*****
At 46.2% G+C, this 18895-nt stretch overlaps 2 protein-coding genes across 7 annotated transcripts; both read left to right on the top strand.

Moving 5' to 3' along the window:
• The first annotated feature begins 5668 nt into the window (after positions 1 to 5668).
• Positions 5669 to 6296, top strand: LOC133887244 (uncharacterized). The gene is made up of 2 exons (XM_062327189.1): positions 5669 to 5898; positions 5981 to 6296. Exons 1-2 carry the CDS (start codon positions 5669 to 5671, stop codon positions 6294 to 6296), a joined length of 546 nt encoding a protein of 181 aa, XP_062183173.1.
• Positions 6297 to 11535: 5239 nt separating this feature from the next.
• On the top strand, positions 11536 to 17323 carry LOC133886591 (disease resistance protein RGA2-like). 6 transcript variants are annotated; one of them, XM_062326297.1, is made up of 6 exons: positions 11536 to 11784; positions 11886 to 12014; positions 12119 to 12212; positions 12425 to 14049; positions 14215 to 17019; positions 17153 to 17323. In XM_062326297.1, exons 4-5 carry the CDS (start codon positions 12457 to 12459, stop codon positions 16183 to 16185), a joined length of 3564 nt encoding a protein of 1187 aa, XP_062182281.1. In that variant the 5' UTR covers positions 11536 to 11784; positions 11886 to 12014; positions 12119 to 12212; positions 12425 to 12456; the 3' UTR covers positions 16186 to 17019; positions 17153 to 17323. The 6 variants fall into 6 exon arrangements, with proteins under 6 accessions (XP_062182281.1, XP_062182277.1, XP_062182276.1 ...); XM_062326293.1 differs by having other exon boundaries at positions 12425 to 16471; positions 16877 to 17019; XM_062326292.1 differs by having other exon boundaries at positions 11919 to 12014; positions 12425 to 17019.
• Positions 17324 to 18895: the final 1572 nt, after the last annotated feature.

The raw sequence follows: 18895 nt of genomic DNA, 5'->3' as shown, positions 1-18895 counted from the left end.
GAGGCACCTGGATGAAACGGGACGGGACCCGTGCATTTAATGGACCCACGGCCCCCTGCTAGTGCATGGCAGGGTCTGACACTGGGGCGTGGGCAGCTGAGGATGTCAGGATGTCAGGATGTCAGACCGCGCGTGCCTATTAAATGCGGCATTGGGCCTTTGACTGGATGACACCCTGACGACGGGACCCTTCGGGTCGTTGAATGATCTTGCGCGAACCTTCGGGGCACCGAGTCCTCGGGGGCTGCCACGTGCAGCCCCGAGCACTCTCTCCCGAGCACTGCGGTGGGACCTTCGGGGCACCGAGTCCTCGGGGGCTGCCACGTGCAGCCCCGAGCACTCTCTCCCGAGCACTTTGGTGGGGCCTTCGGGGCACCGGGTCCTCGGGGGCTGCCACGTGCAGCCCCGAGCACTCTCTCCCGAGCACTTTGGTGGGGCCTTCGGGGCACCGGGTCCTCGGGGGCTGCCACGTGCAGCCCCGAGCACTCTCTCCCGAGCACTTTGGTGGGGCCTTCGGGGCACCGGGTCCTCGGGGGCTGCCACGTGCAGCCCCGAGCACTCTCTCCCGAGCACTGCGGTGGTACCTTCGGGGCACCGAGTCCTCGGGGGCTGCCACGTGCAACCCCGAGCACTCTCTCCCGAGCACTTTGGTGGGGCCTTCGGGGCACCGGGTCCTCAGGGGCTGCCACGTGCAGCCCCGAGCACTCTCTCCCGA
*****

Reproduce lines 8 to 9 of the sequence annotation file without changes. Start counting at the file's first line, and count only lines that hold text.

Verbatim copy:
The raw sequence follows: 18895 nt of genomic DNA, 5'->3' as shown, positions 1-18895 counted from the left end.
GAGGCACCTGGATGAAACGGGACGGGACCCGTGCATTTAATGGACCCACGGCCCCCTGCTAGTGCATGGCAGGGTCTGACACTGGGGCGTGGGCAGCTGAGGATGTCAGGATGTCAGGATGTCAGACCGCGCGTGCCTATTAAATGCGGCATTGGGCCTTTGACTGGATGACACCCTGACGACGGGACCCTTCGGGTCGTTGAATGATCTTGCGCGAACCTTCGGGGCACCGAGTCCTCGGGGGCTGCCACGTGCAGCCCCGAGCACTCTCTCCCGAGCACTGCGGTGGGACCTTCGGGGCACCGAGTCCTCGGGGGCTGCCACGTGCAGCCCCGAGCACTCTCTCCCGAGCACTTTGGTGGGGCCTTCGGGGCACCGGGTCCTCGGGGGCTGCCACGTGCAGCCCCGAGCACTCTCTCCCGAGCACTTTGGTGGGGCCTTCGGGGCACCGGGTCCTCGGGGGCTGCCACGTGCAGCCCCGAGCACTCTCTCCCGAGCACTTTGGTGGGGCCTTCGGGGCACCGGGTCCTCGGGGGCTGCCACGTGCAGCCCCGAGCACTCTCTCCCGAGCACTGCGGTGGTACCTTCGGGGCACCGAGTCCTCGGGGGCTGCCACGTGCAACCCCGAGCACTCTCTCCCGAGCACTTTGGTGGGGCCTTCGGGGCACCGGGTCCTCAGGGGCTGCCACGTGCAGCCCCGAGCACTCTCTCCCGA